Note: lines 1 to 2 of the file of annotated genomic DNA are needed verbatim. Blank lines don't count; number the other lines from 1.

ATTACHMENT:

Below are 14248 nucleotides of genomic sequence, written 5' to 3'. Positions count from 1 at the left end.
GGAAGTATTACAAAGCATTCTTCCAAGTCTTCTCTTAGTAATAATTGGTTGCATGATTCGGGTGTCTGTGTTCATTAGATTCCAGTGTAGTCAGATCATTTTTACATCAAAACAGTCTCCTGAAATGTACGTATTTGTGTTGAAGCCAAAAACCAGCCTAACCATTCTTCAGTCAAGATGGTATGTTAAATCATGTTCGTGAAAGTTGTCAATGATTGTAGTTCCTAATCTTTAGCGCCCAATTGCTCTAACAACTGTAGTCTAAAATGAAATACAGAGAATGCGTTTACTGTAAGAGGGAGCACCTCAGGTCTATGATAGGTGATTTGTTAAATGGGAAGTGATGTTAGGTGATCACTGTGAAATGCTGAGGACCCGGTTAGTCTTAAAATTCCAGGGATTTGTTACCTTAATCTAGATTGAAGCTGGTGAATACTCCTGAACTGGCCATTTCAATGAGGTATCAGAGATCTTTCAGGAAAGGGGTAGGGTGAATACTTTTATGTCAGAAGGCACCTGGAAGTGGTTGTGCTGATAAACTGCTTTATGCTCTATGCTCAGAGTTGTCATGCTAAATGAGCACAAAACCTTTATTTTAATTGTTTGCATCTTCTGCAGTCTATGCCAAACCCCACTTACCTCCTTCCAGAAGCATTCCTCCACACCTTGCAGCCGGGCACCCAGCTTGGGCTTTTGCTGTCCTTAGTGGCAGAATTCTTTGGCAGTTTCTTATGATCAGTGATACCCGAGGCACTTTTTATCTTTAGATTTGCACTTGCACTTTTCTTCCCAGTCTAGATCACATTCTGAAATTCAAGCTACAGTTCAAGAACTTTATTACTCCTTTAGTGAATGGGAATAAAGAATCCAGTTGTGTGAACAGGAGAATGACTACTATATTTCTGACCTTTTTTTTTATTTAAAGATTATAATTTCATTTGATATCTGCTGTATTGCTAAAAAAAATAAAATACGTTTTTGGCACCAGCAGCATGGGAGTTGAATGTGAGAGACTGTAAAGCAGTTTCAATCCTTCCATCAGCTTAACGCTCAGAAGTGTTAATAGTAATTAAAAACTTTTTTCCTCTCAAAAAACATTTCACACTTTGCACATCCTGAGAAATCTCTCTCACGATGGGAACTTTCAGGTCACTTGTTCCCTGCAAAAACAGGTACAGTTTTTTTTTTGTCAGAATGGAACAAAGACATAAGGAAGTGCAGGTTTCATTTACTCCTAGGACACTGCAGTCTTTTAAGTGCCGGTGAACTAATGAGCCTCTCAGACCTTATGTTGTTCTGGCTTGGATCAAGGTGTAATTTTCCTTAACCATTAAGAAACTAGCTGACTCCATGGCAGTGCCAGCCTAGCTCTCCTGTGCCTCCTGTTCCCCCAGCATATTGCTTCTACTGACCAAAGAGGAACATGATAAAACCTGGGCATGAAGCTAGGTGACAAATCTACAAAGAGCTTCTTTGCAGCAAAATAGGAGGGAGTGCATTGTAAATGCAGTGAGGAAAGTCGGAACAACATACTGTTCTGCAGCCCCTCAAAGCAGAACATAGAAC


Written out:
Below are 14248 nucleotides of genomic sequence, written 5' to 3'. Positions count from 1 at the left end.
GGAAGTATTACAAAGCATTCTTCCAAGTCTTCTCTTAGTAATAATTGGTTGCATGATTCGGGTGTCTGTGTTCATTAGATTCCAGTGTAGTCAGATCATTTTTACATCAAAACAGTCTCCTGAAATGTACGTATTTGTGTTGAAGCCAAAAACCAGCCTAACCATTCTTCAGTCAAGATGGTATGTTAAATCATGTTCGTGAAAGTTGTCAATGATTGTAGTTCCTAATCTTTAGCGCCCAATTGCTCTAACAACTGTAGTCTAAAATGAAATACAGAGAATGCGTTTACTGTAAGAGGGAGCACCTCAGGTCTATGATAGGTGATTTGTTAAATGGGAAGTGATGTTAGGTGATCACTGTGAAATGCTGAGGACCCGGTTAGTCTTAAAATTCCAGGGATTTGTTACCTTAATCTAGATTGAAGCTGGTGAATACTCCTGAACTGGCCATTTCAATGAGGTATCAGAGATCTTTCAGGAAAGGGGTAGGGTGAATACTTTTATGTCAGAAGGCACCTGGAAGTGGTTGTGCTGATAAACTGCTTTATGCTCTATGCTCAGAGTTGTCATGCTAAATGAGCACAAAACCTTTATTTTAATTGTTTGCATCTTCTGCAGTCTATGCCAAACCCCACTTACCTCCTTCCAGAAGCATTCCTCCACACCTTGCAGCCGGGCACCCAGCTTGGGCTTTTGCTGTCCTTAGTGGCAGAATTCTTTGGCAGTTTCTTATGATCAGTGATACCCGAGGCACTTTTTATCTTTAGATTTGCACTTGCACTTTTCTTCCCAGTCTAGATCACATTCTGAAATTCAAGCTACAGTTCAAGAACTTTATTACTCCTTTAGTGAATGGGAATAAAGAATCCAGTTGTGTGAACAGGAGAATGACTACTATATTTCTGACCTTTTTTTTTATTTAAAGATTATAATTTCATTTGATATCTGCTGTATTGCTAAAAAAAATAAAATACGTTTTTGGCACCAGCAGCATGGGAGTTGAATGTGAGAGACTGTAAAGCAGTTTCAATCCTTCCATCAGCTTAACGCTCAGAAGTGTTAATAGTAATTAAAAACTTTTTTCCTCTCAAAAAACATTTCACACTTTGCACATCCTGAGAAATCTCTCTCACGATGGGAACTTTCAGGTCACTTGTTCCCTGCAAAAACAGGTACAGTTTTTTTTTTGTCAGAATGGAACAAAGACATAAGGAAGTGCAGGTTTCATTTACTCCTAGGACACTGCAGTCTTTTAAGTGCCGGTGAACTAATGAGCCTCTCAGACCTTATGTTGTTCTGGCTTGGATCAAGGTGTAATTTTCCTTAACCATTAAGAAACTAGCTGACTCCATGGCAGTGCCAGCCTAGCTCTCCTGTGCCTCCTGTTCCCCCAGCATATTGCTTCTACTGACCAAAGAGGAACATGATAAAACCTGGGCATGAAGCTAGGTGACAAATCTACAAAGAGCTTCTTTGCAGCAAAATAGGAGGGAGTGCATTGTAAATGCAGTGAGGAAAGTCGGAACAACATACTGTTCTGCAGCCCCTCAAAGCAGAACATAGAAC